From the temperature readings made for the sixty days, it was observed that the temperature increased steadily for most of the heaps and stabilized at around 35°C which was the optimum temperature for microbial action especially for the first twenty-four days. Highest temperature was recorded around day 5. After the first turning of the decomposing heaps, the temperature dropped slightly but again increased for most of the heaps. This was observed after every turning of the compost which was done weekly on the twenty fourth day, thirty first days, thirty eighth days and forty fifth days of decomposition (Figure 11). A decline in temperature was also observed as the size of the heaps reduced during decomposition and stabilized at about 24°C which is more of the environmental temperature with minimal microbial action. Hence the experiment was terminated on the sixtieth day. However, higher temperatures were still observed in the control setups after 60 days meaning decomposition, though slow, composting was going on in the heaps without any treatment. Optimal temperatures were observed between day 5 and day 20. Composting temperature ranges depended on treatment.


Figure 11. Temperature readings for the sixty days of composting of water hyacinth. The compost turned into dark soil-like fine texture masses for the three treatments apart from the control setups. However, there were a few roots that had not decomposed fully and there- fore had to be sieved after drying the fertilizer but before using it for planting in the farms.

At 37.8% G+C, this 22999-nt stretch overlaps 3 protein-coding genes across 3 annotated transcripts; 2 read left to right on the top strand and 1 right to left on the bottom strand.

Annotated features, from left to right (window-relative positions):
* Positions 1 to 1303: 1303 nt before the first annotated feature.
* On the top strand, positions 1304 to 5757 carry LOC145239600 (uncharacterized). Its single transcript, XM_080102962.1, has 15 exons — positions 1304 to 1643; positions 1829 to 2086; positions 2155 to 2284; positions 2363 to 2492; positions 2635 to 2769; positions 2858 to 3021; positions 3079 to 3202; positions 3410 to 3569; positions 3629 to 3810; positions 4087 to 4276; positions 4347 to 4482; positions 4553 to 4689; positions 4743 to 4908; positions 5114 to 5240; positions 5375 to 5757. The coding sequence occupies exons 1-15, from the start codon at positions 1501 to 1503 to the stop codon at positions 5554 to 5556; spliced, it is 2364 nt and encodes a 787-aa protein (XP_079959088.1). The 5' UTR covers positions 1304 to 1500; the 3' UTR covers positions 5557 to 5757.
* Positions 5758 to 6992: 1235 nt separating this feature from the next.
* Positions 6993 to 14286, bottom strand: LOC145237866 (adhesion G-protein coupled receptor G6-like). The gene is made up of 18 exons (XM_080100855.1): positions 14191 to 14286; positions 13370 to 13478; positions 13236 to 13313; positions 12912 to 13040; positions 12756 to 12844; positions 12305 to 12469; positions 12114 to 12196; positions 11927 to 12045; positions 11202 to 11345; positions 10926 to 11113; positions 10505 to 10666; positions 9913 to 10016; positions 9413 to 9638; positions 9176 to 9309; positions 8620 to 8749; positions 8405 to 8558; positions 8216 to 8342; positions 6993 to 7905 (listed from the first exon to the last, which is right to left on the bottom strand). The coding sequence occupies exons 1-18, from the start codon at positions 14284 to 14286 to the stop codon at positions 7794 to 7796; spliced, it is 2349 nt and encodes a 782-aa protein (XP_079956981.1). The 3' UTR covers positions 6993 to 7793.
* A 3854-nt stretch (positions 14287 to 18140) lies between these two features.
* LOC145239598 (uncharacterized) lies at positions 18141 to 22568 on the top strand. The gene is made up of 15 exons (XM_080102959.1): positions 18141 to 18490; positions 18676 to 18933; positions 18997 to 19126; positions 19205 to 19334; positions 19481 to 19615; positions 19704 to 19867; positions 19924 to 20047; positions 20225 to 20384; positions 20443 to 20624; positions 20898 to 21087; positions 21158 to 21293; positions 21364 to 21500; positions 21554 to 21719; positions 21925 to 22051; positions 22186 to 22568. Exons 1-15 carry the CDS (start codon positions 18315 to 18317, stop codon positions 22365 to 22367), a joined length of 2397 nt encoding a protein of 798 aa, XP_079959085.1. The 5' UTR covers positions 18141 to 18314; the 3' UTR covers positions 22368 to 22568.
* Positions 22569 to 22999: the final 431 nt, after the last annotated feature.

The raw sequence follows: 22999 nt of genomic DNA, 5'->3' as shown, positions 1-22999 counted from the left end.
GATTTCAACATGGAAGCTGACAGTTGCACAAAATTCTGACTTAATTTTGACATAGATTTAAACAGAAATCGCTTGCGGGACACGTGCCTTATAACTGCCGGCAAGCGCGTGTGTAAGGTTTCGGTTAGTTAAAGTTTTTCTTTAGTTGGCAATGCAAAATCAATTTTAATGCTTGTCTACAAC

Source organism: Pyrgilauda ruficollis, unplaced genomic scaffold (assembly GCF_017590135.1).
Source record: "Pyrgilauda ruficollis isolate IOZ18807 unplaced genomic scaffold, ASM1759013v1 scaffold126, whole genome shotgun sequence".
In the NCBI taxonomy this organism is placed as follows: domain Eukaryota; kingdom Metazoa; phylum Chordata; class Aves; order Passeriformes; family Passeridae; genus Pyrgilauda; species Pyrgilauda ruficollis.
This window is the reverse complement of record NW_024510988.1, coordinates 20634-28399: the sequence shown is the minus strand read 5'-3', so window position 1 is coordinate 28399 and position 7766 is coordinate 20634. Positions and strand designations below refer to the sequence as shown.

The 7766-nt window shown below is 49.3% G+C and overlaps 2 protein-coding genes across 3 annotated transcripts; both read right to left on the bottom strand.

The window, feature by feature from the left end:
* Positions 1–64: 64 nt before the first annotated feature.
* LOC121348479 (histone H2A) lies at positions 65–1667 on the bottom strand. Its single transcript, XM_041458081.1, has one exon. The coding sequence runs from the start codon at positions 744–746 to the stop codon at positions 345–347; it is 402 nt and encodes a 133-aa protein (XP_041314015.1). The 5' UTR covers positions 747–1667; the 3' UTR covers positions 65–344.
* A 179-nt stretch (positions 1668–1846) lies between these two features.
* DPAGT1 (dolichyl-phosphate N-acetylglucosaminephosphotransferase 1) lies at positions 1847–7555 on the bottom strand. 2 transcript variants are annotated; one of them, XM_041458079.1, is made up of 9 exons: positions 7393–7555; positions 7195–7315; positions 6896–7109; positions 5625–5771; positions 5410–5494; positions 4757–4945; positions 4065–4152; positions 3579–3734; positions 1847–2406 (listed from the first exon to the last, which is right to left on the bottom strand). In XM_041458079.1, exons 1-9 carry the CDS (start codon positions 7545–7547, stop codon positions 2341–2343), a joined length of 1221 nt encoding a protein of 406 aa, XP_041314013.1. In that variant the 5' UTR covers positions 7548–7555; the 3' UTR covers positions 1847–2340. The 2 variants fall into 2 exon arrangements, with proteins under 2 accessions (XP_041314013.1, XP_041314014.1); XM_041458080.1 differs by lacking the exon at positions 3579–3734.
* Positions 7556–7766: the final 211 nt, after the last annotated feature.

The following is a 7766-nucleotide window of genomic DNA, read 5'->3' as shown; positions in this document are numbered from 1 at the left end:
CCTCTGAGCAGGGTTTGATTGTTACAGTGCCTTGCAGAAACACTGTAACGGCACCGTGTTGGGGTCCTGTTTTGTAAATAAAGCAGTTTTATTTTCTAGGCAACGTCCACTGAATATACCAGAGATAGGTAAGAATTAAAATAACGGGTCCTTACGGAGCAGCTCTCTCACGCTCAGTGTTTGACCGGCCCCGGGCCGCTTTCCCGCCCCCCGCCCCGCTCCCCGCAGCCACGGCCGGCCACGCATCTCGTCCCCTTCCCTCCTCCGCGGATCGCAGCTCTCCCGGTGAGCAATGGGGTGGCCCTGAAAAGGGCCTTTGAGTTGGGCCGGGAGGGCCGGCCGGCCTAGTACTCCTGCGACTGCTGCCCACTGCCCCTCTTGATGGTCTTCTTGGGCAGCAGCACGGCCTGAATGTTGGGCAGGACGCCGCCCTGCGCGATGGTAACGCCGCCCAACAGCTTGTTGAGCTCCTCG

Element Composition

There was no significant difference in the element composition of compost in all composting treatments except P in manure sample 1 compared to the control (Table 1). Composting made all the treatment including the control generate high level of P, N, K and No-3 irrespective of the treatment. The pH of all the treatment including the control was about 8 thus higher than all the soils in the region.

Element Treatment 1 2 3 4
N CTRL 1.00 ± 0.05a 1.12 ± 0.13a 1.14 ± 0.09a 1.26 ± 0.12a
MANURE 1.14 ± 0.14a 1.14 ± 0.09a 1.21 ± 0.20a 1.07 ± 0.05a
EM 1.00 ± 0.09a 1.21 ± 0.13a 1.19 ± 0.09a 1.19 ± 0.09a
MOLASES 1.00 ± 0.09a 0.84 ± 0.56a 1.14 ± 0.16a 0.93 ± 0.62a
P CTRL 2.71 ± 0.07a 2.54 ± 0.28a 3.11 ± 0.43a 3.16 ± 0.30a
MANURE 3.34 ± 0.14b 3.11 ± 0.70a 3.51 ± 0.33a 3.30 ± 0.31a
EM 2.90 ± 0.44ab 3.14 ± 0.26a 2.98 ± 0.16a 3.09 ± 0.21a
MOLASES 2.89 ± 0.35ab 3.25 ± 0.24a 3.09 ± 0.34a 3.02 ± 0.23a
K CTRL 14.44 ± 2.16a 13.13 ± 3.26a 12.34 ± 2.33a 12.34 ± 1.01a
MANURE 14.78 ± 1.02a 11.81 ± 1.79a 12.34 ± 3.57a 9.98 ± 2.01b
EM 14.70 ± 0.86ac 14.63 ± 1.89a 11.55 ± 0.86a 14.44 ± 2.33ab
MOLASES 11.29 ± 0.53b 13.30 ± 3.38a 10.76 ± 1.79a 10.76 ± 1.79ab
NH4-N CTRL 4.01 ± 3.02a 4.28 ± 2.00a 8.40 ± 6.62a 3.38 ± 1.57a
MANURE 3.68 ± 3.02a 2.96 ± 1.63a 3.45 ± 1.73a 3.68 ± 2.08a
EM 3.71 ± 1.27a 3.68 ± 1.35a 4.20 ± 2.80a 4.20 ± 1.53a
MOLASES 3.08 ± 2.28a 2.70 ± 0.52a 4.50 ± 2.09a 3.25 ± 2.69a
NO3-N CTRL 57.03 ± 43.87a 57.95 ± 30.78a 43.10 ± 20.26a 27.40 ± 21.16a
MANURE 36.28 ± 23.41a 33.08 ± 21.31a 35.83 ± 22.84a 31.50 ± 32.61a
EM 42.90 ± 35.08a 32.65 ± 21.84a 44.48 ± 40.22a 53.60 ± 36.85a
MOLASES 26.25 ± 14.56a 38.93 ± 19.51a 52.28 ± 45.74a 23.73 ± 19.22a
WSC CTRL 0.07 ± 0.03a 0.11 ± 0.06a 0.10 ± 0.06a 0.07 ± 0.03a
MANURE 0.12 ± 0.10a 0.10 ± 0.03a 0.10 ± 0.01a 0.12 ± 0.06a
EM 0.12 ± 0.05a 0.09 ± 0.06a 0.09 ± 0.05a 0.13 ± 0.08a
MOLASES 0.08 ± 0.04a 0.09 ± 0.05a 0.16 ± 0.09a 0.13 ± 0.06a
pH CTRL 8.05 ± 0.13a 7.65 ± 0.50a 7.90 ± 0.22a 8.13 ± 0.36a
MANURE 7.98 ± 0.39a 7.98 ± 0.36a 7.90 ± 0.45a 8.10 ± 0.28a
EM 7.90 ± 0.19a 7.70 ± 0.14a 7.38 ± 0.90a 7.98 ± 0.35a
MOLASES 8.20 ± 0.27a 7.67 ± 0.25a 7.88 ± 0.22a 8.13 ± 0.23a

Table 1. Composition of water hyacinth compost.